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The battle of muscle versus fat

Published in Weight Management, For the Health of It, Exercise Author: Dustin Henkelman

Does the thought of strengthening your biceps make your toes curl instead? Does lifting a medicine ball make you think about the medicine you’ll need to take to recover?

Strength training may not be your preferred activity at the gym — but the benefit of making barbells and weights part of your regular exercise routine can add up over time. Consider the following:

  1. Resistance training protects the muscle you do have — whether you are in weight maintenance or seeking weight or fat loss.
  2. Muscle is what gives shape to your physique — your appearance is largely a reflection of your muscle mass.
  3. Functionality of your body, strength and protection of joints is largely a function of muscle strength.
  4. Research shows that a pound of muscle burns roughly 10 calories per day, whereas fat is shown to burn two or three calories per day. But add that up over the course of a few years and this difference becomes more significant.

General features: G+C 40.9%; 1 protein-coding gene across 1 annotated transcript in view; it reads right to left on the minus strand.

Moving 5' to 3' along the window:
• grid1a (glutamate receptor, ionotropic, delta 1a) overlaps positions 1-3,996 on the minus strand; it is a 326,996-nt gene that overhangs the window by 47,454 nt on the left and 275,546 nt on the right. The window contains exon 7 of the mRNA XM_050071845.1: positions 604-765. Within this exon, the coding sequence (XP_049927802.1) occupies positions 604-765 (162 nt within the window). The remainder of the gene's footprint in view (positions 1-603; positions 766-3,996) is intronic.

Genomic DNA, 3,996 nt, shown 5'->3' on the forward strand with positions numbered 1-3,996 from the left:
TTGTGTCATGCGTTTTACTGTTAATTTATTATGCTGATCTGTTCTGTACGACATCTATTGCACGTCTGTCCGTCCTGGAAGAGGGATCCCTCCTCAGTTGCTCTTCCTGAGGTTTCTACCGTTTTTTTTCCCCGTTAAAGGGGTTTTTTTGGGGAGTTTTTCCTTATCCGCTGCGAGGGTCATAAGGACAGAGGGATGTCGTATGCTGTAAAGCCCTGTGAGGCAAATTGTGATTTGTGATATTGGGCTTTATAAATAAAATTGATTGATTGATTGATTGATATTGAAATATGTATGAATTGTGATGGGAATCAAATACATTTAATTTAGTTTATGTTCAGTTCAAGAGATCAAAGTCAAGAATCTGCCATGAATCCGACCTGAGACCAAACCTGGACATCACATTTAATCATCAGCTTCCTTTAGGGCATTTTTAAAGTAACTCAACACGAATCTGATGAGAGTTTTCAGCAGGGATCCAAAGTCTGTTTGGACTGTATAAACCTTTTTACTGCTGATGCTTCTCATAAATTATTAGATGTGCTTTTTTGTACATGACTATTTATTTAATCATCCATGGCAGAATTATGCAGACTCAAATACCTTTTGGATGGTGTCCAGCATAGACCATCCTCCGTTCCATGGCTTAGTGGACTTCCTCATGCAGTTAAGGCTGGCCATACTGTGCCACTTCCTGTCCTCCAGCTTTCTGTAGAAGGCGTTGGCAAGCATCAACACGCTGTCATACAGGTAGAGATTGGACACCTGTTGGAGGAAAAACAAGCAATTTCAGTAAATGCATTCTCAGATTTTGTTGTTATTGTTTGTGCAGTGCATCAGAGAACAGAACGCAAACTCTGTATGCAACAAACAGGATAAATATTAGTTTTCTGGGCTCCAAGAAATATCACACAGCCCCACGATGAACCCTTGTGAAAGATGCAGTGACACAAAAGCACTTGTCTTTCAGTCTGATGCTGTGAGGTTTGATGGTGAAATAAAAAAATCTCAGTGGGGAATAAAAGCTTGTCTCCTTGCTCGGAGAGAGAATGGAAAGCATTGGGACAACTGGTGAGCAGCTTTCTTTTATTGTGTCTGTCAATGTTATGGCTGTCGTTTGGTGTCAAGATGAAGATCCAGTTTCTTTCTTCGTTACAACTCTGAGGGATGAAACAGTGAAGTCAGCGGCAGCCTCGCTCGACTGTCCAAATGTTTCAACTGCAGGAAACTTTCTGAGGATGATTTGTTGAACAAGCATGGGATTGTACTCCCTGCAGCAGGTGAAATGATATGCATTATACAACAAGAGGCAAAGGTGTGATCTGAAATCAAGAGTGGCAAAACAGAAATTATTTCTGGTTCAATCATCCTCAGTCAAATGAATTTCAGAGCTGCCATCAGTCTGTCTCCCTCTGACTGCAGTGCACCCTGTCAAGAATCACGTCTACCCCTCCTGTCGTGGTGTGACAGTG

5. If you are not doing something to maintain your muscle mass, you’re going to lose it. This is especially true for those after age 30. In turn, this will negatively affect the amount of calories you can burn. And — as noted above — over time this difference can be significant
  6. Strength training also offers immediate impact. On average, individuals burn about 150 calories for every 30 minutes of strength training that they do.

In the end, the most effective way to capitalize on the calorie-burning potential of your muscles is to actively use them. The best analogy I’ve found for describing this is comparing muscle to and idling engine, which burns energy (fuel) just to function.

Dare to make strength training a priority and your body won’t just be able to burn more calories today. But to possibly be able to do so months and years from now, too.